Monday, August 11, 2008

Asynchronous, Functional and automatically Concurrent

The following code fragment is from an earlier post on using Scala actors and AMQP. I thought I would bring this snippet up once again to highlight some of the goodness that functional Scala offers in modeling actor model of concurrent computation.

import scala.actors.Actor

case class Trade(id: Int, security: String, principal: Int, commission: Int)
case class TradeMessage(message: Trade)
case class AddListener(a: Actor)

class TradingService extends Actor {

  def act = loop(Nil)

  def loop(traders: List[Actor]) {
    react {
    case AddListener(a) => loop(:: traders)
    case msg@TradeMessage(t) => traders.foreach(! msg); loop(traders)
    case _ => loop(traders)

An implementation of the Observer design pattern using message passing. Interested traders can register as observers and observe every trade that takes place. But without any mutable state for maintaining the list of observers. Not a very familiar paradigm to the programmers of an imperative language. The trick is to have the list of observers as an argument to the loop() function which is tail called.

Nice .. asynchronous, referentially transparent, side-effect-free functional code. No mutable state, no need of explicit synchronization, no fear of race conditions or deadlocks, since no shared data are being processed concurrently by multiple threads of execution.


Peter said...

Hey, did you ever benchmark Rabbit MQ against other contenders? ActiveMQ, Qpid?

James Iry said...

Just a small quibble, but the code is not really referentially transparent since it depends on the side effected react. React takes a partial function as a parameter and passes to it a message which is neither a parameter to react nor a value in the lexical scope.

That's not to say anything bad about the code. This kind of "state via recursion" programming is a great way to keep actors nice and clean.

It's just to recognize that message passing concurrency, and indeed most forms of concurrency that aren't simple parallel computation like data flow variables/futures, are inherently side effected.

AnActor said...

Just wondered what you thought of this :
and the package on which it is based :

The above to me looks more approachalbe instead of abandoning the Java language (if i take up Scala) or the entire eco-system (if I take up Erlang).


Debasish said...

@James: Thanks for pointing it out. I have posted a small update here.

Debasish said...

@AnActor: I have not yet looked at Functional Java in detail. But why bend Java to do something which it was not designed for. Scala offers a much cleaner programming model - a neat actor implementation in a library, with much usable syntax (thanks to its better type system). And above all it's all on the JVM !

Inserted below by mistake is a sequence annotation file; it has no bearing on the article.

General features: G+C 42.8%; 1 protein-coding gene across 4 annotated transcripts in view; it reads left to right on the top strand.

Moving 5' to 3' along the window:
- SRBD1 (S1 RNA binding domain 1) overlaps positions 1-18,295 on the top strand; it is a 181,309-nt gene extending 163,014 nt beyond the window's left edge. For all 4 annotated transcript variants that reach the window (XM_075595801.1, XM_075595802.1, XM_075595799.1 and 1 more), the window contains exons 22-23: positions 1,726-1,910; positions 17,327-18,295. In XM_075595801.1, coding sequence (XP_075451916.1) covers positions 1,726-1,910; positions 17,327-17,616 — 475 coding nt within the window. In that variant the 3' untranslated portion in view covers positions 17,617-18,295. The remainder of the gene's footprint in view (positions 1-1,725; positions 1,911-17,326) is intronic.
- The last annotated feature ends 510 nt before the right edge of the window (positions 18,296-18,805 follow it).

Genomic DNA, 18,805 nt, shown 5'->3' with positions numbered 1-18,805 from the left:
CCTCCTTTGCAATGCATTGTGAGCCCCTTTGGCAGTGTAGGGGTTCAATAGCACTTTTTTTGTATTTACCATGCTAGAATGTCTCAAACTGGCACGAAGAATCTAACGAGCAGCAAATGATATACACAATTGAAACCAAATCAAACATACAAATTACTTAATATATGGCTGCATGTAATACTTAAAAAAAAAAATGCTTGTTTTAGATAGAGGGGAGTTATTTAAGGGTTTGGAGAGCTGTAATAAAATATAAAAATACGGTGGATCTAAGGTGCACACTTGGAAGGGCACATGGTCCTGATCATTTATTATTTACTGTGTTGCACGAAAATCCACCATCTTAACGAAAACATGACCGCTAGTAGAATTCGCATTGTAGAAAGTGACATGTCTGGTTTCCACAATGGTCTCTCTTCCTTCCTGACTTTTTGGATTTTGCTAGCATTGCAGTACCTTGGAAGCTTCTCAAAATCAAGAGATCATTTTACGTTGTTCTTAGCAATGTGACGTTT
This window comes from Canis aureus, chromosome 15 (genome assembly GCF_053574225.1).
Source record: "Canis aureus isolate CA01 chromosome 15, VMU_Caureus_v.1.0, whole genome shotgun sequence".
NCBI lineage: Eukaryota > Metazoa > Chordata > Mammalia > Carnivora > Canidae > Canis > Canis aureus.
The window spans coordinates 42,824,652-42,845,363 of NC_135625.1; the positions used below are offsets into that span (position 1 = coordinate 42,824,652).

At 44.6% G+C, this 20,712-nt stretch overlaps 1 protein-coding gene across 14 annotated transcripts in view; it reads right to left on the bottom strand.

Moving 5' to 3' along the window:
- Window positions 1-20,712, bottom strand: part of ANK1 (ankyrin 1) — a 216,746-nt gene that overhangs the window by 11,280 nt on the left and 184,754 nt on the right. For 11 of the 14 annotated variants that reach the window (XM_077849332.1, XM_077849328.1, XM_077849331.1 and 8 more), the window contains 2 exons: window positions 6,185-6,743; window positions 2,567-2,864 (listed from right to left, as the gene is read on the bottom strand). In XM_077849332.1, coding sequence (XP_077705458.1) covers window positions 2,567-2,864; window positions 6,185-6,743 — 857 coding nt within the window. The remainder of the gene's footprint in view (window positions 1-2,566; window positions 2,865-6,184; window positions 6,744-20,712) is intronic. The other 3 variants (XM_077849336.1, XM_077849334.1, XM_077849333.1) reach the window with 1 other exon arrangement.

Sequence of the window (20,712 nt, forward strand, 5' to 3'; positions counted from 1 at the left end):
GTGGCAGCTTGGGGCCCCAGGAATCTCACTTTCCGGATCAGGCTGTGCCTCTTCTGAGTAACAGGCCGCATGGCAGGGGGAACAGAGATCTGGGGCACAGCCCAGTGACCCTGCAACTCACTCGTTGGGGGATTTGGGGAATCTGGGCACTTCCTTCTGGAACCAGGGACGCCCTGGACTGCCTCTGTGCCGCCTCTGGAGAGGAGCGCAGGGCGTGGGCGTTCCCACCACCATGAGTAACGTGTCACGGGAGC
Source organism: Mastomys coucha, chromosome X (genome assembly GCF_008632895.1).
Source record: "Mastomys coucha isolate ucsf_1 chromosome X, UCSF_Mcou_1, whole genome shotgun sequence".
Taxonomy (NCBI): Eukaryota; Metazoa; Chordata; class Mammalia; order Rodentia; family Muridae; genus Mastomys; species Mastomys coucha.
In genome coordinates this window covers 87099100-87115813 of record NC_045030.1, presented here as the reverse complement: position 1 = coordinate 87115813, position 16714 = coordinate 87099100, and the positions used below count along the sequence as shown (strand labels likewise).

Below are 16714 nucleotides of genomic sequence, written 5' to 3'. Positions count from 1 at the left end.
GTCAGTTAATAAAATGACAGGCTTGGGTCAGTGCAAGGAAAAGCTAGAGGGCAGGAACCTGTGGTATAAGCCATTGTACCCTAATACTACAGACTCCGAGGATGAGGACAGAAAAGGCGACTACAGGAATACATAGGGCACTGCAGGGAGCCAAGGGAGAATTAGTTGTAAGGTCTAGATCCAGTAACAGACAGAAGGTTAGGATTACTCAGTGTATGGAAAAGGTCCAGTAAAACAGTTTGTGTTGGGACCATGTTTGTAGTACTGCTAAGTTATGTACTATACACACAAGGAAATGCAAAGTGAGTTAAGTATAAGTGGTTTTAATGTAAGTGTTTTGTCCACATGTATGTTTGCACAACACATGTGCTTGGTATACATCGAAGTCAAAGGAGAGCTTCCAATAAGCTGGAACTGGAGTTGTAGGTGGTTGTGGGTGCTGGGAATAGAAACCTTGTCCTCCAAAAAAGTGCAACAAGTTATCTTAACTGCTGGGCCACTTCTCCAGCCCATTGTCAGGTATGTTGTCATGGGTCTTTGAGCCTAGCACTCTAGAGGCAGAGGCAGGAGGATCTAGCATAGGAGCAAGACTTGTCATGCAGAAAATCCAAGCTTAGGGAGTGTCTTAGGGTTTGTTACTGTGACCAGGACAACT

jherber said...

@anactor - though functional java looks quite brilliant, it still relies on closures, which are not yet shipping with java. in the recent neil grafter interview (up on infoQ), neil says he does not think closures will make it into java7. i'm not sure what ramifications that would entail should functional java's notion and dependency on a particular closure model get out of sync with what actually ships.

if you are stuck on java and need an actor framework, kilim might also be worth investigating. it appears very performant and well thought out.

or... scala is here now. the book will probably hit the press within next 30 days, and buzz will surely abound.

AnActor said...

@JHerber: Thank you for the directives. Yes I intend to give Kilim a try one of these days.

Its not that I am stuck with Java but just exploring the options. I am trying to soften the communication I would need to deliver to management and still try out FP. If I pitch Scala or Erlang, for sure I would face understandable questions like :

1. Why the heck are we spending so much moolah trying to get our programmers competent on the Java platform ?
2. So we are not going to tap into the wealth of experience and competence gained on the Java ecosystem ?
3. Uhh so would we miss deadlines and therefore revenue targets for the next quarter because of this new stuff ?
4. How are you going to get your teams of young programmers (3-4 yrs of experience) to shift to a totally different way of programming/thinking - not just a new language, and finally deliver performant, maintainable, production quality systems that need to replace well established existing ones ?
5. Are you sure Scala or Erlang are not nitch players and would become mainstream and we would not need to pay a bomb just to hire/retain a bunch of average programmers ?